Sleep is a key restorative process, and poor sleep is linked to disease and mortality risk. The adolescent population requires more sleep on average than adults but are most likely to be sleep deprived. Adolescence is a time of rapid social upheaval and sensitivity to social stressors including discrimination. This study uses two weeks of daily e-diary measures documenting discrimination exposure and concurrent objective sleep indicators measured using actigraphy. We assess associations between daily discrimination and contemporaneous sleep with a diverse sample of adolescents. This novel study shows youth with higher average discrimination reports have worse average sleep relative to their counterparts. Interestingly, youth reporting daily discrimination have better sleep the day of the report than youth who do not.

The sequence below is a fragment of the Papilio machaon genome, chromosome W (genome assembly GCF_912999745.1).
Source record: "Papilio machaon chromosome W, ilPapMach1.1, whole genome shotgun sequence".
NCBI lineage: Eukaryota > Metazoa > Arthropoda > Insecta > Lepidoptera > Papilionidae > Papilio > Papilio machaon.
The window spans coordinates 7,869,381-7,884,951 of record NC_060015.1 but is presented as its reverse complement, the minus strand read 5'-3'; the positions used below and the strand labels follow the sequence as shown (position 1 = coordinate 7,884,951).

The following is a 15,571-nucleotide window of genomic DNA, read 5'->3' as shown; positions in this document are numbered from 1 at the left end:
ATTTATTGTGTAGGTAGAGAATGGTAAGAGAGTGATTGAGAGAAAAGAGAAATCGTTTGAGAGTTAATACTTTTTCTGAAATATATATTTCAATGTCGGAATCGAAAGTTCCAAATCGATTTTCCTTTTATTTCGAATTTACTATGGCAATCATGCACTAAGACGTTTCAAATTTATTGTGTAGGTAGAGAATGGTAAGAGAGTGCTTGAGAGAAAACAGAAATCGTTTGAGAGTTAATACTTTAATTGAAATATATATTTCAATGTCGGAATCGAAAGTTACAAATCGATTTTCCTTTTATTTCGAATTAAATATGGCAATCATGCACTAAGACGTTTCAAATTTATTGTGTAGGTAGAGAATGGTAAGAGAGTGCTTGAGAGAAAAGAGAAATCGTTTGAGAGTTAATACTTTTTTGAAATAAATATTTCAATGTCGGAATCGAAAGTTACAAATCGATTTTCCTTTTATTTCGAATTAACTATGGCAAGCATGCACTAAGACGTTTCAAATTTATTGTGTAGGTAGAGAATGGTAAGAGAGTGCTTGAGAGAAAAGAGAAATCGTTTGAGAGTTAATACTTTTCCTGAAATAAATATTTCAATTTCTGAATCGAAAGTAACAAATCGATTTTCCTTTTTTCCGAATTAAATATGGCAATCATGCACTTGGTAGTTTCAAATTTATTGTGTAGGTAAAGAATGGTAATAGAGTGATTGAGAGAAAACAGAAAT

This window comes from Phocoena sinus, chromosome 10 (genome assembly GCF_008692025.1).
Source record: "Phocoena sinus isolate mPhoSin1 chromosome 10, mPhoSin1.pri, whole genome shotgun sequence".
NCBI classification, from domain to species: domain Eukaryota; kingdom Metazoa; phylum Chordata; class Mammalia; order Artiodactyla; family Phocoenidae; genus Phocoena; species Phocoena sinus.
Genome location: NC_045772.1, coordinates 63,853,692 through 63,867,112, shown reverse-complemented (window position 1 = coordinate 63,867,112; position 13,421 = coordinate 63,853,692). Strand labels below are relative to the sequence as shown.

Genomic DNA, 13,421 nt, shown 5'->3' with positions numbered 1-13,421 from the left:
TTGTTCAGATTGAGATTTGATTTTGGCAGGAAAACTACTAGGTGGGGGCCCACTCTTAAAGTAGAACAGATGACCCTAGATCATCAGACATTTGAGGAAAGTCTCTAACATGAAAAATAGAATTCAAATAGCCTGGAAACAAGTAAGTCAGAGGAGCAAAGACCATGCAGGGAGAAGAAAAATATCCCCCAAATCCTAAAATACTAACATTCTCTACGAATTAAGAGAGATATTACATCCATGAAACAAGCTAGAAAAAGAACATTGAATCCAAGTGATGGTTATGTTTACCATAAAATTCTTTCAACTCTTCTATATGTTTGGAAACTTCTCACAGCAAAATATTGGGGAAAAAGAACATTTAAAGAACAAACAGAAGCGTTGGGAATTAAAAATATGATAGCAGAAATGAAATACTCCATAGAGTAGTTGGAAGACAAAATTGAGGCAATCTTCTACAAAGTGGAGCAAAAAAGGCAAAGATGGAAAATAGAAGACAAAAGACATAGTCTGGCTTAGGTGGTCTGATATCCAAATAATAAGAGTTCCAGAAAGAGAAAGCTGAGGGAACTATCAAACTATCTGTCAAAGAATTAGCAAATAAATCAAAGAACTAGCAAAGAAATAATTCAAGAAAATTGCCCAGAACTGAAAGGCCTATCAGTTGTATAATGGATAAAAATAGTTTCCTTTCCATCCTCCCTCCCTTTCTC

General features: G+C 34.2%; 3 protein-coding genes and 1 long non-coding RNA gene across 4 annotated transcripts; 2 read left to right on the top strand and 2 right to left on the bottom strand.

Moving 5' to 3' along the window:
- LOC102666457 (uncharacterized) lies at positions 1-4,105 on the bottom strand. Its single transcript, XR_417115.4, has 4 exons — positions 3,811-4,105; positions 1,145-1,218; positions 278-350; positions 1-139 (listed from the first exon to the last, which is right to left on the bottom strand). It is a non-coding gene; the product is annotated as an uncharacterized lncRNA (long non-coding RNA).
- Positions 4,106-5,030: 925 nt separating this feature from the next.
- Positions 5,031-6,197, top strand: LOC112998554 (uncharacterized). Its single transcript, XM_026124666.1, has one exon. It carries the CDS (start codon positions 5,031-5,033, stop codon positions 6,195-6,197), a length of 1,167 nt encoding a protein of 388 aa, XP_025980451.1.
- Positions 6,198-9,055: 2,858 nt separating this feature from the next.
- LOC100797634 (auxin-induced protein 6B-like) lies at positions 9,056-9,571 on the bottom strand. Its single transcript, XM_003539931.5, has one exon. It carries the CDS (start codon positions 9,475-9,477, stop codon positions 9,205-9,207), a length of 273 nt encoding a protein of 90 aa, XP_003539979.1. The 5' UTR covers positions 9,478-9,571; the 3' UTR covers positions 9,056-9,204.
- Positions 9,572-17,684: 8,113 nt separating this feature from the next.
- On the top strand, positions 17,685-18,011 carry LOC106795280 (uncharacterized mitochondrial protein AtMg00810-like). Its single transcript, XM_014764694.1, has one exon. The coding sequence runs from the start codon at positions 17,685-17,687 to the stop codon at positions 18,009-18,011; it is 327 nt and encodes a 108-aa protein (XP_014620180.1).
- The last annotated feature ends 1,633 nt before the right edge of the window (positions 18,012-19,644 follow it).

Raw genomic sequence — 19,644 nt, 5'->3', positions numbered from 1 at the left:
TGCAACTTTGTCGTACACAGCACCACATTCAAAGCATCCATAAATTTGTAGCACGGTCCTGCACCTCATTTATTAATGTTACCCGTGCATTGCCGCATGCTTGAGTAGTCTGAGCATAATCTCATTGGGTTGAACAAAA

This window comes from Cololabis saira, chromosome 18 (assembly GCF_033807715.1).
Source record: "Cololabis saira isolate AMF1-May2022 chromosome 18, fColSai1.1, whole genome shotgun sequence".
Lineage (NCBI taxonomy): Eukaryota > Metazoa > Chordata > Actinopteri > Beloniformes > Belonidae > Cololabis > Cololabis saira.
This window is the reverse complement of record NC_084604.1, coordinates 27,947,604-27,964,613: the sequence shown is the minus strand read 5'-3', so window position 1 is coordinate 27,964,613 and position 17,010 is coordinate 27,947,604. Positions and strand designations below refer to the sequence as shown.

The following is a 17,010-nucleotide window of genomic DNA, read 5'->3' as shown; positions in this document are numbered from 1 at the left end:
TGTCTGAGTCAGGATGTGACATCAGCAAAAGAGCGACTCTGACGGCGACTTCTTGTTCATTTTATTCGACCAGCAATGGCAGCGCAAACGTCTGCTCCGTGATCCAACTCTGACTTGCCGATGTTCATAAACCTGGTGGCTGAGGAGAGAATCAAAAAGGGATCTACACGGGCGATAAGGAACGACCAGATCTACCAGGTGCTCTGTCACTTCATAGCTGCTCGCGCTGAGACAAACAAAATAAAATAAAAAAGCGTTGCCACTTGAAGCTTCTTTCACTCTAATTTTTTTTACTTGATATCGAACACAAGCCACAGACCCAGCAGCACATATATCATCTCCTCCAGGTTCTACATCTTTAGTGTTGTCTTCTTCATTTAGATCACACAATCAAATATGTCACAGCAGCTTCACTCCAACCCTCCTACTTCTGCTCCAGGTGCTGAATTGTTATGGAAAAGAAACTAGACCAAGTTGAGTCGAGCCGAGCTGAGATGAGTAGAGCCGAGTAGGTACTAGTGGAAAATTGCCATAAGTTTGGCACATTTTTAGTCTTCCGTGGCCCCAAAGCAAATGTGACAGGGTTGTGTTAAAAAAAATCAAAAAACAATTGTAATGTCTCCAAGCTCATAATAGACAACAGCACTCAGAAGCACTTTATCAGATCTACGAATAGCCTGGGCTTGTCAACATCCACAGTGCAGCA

ASJC Scopus subject areas
- Social Sciences (miscellaneous)